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…and now that I have your attention, let’s move the virtual smack-talking to an environment that feels as if we were really at the game. With new realtime sports-related applications and micro-blogs flooding the market, always-on sports fans can get their fix of the issues that matter: Yankees or Red Sox, ManU or FC Barca, LeBron or Kobe. Sites like Zammee.com are allowing users to sign-in to watch streaming video of their favorite teams in a live environment alongside other fans.  Alongside the video stream is a micro-blogging forum where hundreds of other fans are spouting off game factoids, scathing remarks and of course, personal coaching tips. The live stream replicates the experience of watching the game with friends, or being at the event – all without the risk of having beer poured on you.

Other applications are more about information than participation such as ESPN ScoreCenter or Soccer LiveScores exist as well where play-by-play action, box scores, live audio feeds and even on-demand highlight clips go straight to your phone while you are at work or at a formal dinner. Thank god for technology!

The immediacy of realtime communication is rapidly changing the entire industry.  From athletes Twitter-ing away at halftime to ESPN announcing player trades via a new application to fan forums. The iron veil has been removed, and fans now have direct access to the heroes they idolize.

So, what does this all mean for sports? Already the rules of access to information have changed the landscape of sports journalism.  But what about the new rules of fan engagement?  Does direct access into the personal lives of athletes darken the rose-colored lenses through which fans view them? Will the conventional models of sports sponsorship and endorsement morph to reflect a shift from brand association to more directly measurable forms of interaction with audiences.  And on a basic level – are outlets like Twitter and Facebook a distraction to athletic performance?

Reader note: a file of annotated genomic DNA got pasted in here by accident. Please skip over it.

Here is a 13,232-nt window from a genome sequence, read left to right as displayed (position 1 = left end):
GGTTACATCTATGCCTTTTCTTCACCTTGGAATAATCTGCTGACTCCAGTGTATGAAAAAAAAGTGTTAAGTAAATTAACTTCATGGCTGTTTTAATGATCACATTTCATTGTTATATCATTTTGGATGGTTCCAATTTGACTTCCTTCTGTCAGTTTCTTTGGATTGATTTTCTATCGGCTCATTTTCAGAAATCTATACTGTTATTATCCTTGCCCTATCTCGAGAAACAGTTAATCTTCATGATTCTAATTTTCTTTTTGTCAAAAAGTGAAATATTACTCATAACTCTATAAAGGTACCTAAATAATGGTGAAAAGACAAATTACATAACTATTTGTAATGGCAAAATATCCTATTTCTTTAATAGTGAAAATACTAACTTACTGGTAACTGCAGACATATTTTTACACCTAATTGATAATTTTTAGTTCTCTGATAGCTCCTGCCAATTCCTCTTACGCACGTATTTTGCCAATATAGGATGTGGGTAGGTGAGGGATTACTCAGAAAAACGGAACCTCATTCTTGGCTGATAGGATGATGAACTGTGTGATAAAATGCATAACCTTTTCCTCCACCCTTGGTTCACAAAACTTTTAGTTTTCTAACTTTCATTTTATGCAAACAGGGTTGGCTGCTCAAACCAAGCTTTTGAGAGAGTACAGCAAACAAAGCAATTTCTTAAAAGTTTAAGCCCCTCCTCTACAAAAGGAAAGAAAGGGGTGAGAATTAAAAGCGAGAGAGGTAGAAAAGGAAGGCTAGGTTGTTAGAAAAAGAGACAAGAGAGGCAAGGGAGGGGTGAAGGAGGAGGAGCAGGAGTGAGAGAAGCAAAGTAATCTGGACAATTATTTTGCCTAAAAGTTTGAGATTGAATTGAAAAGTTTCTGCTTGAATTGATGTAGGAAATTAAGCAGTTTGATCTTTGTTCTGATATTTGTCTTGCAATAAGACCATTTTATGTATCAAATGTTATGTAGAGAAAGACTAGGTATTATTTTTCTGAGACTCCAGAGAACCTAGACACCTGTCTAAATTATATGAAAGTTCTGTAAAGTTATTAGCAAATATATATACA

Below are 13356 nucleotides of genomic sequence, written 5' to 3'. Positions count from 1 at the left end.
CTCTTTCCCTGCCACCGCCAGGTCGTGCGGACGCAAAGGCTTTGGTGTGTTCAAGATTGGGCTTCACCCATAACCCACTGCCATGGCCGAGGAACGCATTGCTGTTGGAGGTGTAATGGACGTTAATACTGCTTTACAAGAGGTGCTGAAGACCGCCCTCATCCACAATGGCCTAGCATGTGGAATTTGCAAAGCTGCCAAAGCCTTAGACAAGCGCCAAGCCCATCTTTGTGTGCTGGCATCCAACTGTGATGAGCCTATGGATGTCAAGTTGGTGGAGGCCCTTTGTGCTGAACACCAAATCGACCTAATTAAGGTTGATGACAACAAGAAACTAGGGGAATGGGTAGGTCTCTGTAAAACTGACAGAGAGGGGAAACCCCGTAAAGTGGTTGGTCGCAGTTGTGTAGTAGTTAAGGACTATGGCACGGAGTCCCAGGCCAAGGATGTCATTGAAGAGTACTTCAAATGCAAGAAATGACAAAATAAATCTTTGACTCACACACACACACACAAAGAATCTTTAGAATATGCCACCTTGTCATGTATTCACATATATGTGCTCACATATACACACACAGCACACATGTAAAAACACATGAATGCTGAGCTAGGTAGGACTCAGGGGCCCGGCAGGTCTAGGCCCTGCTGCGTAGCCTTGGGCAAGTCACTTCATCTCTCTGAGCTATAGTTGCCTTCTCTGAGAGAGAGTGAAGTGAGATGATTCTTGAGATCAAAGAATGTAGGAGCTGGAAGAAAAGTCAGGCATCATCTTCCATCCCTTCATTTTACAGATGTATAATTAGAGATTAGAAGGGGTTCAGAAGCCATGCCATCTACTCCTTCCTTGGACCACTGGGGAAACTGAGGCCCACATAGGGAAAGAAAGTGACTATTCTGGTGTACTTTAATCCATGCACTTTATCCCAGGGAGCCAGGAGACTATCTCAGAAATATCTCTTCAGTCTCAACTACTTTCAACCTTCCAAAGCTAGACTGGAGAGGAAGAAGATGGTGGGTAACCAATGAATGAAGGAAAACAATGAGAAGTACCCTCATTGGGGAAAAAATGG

We explore these and other topics in Part 1 of our 2-Part IdeaPaper:  Realtime Sports.  We invite you to download it and share your thoughts below.

By the way, this one time, and one time only, we will allow you to use our forum to express your deep-seeded hatred for the Evil Empires that exist in your country. *The Realtime Project, as a forum for discussion, is unbiased on this front.

Comments

  • Made by Steven on 04/11/09

    When celebrities and idols become more like “friends,” does it shift the economic value of their personal brands? Not yet, but in time, might it?

    Sports present a rather stable marker of value: performance. But you’re right, Scott — when we begin to factor personality in the equation — true realtime personality — how does this change the playing field?

    It certainly creates new opportunities for value creation, sponsorship activation, and fan engagement.

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